Evangelical Christianity has long concentrated on personal sins such as immorality, prayerlessness and drunkenness. As well as these sins Scripture has long recognised the existence of "sins of the system". These are sins such as injustice, slavery, misuse of power, bribery, corruption and economic sins such as charging high interest. They are often entrenched as the culturally accepted forms of selfishness. Apart from idolatry which violates the basic relationship with God; these "sins of the system" are the main ones that the prophets such as Amos inveighed against. These latter sins palpably affect the daily lives of billions of people. People in Sudan are sold into slavery, child prostitution is alive and well in most large cities in the Western world, and usury is common with loan sharks apparently abounding without any real threat to their existence and so on and so forth. But what's so bad about them? Isn't that just how things are?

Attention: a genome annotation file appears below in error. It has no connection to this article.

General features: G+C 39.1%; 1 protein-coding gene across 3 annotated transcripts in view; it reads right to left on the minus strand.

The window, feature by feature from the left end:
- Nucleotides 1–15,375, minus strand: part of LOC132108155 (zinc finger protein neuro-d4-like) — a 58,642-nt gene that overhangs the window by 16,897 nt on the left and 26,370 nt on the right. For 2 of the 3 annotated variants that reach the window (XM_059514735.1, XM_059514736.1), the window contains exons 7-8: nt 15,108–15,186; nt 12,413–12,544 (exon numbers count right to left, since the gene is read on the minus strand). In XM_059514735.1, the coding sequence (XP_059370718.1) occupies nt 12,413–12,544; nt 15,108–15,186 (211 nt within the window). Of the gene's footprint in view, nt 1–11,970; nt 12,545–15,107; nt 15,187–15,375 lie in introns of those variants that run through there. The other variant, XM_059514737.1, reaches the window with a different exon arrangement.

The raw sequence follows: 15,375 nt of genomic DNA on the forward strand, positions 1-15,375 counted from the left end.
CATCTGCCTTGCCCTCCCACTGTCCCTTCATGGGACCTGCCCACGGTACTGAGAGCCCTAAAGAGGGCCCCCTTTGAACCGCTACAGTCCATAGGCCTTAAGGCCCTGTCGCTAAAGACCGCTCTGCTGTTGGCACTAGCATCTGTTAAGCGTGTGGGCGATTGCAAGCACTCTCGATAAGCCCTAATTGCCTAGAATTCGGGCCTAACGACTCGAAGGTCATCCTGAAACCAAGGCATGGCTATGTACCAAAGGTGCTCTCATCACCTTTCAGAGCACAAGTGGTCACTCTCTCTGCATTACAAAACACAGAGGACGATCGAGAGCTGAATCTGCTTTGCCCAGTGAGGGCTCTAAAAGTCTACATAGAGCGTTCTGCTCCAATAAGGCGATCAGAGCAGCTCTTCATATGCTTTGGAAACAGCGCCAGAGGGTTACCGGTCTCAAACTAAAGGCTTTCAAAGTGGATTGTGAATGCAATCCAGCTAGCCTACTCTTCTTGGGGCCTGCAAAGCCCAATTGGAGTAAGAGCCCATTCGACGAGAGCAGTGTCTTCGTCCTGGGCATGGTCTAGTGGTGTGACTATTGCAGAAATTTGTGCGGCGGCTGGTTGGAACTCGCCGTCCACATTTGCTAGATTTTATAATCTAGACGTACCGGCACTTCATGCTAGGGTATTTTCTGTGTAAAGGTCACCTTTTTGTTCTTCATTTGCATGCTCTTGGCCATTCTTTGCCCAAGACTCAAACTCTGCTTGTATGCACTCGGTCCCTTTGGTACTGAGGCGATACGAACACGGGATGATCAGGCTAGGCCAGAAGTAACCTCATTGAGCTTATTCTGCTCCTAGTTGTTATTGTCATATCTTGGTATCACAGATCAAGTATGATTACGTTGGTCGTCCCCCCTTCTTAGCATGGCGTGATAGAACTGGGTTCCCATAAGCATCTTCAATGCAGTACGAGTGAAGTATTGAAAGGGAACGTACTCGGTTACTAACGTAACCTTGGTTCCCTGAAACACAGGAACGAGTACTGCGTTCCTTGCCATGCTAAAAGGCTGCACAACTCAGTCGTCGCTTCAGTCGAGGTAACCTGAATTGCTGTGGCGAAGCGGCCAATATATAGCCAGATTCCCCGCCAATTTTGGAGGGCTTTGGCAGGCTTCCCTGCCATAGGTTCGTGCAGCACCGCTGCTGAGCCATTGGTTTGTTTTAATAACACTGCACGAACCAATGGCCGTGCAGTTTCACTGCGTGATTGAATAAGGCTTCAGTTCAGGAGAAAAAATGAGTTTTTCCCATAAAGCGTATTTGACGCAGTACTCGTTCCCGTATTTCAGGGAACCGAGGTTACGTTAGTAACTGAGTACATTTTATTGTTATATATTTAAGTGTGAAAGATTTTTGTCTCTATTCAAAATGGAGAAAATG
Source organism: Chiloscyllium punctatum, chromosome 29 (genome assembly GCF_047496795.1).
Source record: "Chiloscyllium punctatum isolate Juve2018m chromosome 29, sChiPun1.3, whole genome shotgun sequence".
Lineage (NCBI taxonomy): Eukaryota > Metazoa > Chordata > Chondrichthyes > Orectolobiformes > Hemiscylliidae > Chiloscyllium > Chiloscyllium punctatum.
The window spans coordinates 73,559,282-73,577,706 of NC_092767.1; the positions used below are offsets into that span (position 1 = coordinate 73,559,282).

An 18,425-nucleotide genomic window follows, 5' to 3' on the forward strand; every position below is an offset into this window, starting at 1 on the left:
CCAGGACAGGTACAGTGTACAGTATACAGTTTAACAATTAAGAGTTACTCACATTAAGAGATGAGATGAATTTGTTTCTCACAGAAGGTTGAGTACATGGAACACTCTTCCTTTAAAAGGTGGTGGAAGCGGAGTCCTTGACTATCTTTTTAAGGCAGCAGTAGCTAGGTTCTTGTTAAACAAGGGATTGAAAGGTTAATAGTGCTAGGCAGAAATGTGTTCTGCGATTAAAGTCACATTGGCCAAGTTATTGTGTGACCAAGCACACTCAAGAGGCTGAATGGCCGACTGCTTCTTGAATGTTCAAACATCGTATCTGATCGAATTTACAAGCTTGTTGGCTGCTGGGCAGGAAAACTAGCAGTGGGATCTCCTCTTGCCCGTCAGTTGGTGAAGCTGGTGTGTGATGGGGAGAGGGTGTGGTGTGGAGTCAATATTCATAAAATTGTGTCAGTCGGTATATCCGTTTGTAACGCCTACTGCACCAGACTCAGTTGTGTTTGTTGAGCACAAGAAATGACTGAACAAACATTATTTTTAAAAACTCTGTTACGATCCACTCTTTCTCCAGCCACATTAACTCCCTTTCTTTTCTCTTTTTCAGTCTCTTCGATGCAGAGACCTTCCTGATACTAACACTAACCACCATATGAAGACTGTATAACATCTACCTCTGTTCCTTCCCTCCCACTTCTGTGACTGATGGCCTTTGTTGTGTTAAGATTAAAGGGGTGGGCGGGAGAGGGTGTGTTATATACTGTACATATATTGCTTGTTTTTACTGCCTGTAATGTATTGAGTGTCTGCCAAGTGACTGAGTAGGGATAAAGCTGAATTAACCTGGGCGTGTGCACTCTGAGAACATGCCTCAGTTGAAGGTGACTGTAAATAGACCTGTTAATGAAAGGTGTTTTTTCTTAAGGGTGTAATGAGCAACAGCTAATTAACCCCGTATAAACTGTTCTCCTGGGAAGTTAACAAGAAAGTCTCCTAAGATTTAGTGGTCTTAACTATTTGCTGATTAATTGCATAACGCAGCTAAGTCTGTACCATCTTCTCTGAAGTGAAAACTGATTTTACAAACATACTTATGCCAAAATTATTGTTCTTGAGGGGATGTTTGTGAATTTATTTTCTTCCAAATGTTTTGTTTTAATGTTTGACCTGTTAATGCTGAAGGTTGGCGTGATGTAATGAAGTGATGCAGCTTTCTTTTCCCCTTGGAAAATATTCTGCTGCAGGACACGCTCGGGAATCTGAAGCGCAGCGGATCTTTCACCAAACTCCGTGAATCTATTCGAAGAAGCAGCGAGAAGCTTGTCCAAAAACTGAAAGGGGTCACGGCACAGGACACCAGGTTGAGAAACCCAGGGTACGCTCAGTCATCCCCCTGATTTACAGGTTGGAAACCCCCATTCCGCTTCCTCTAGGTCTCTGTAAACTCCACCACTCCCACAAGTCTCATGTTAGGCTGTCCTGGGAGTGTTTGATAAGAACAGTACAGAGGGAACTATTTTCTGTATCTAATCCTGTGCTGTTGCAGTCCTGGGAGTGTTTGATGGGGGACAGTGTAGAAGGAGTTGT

Most people shudder at rape or terrorism or child prostitution but financial and structural sins do not have a similar emotional impact. You probably think I am slightly bizarre for getting so worked up over currency trading. Strucural sins are at a higher level. Imagine a tall building that was carelessly built and its observation tower at the top had no handrails and a very slippery floor that sloped towards the edge. Visitors to the top might notice the lack of handrails and one in ten might think about it and one in a hundred might notify the management. After a few bodies hit the pavement in a visible and horrifying way then something would be done. Currency trading is like that. It is a structure that is tilted and slippery so that it causes immense pain and hardship. Its time we stopped picking up bodies and started putting in handrails and a non-slip floor!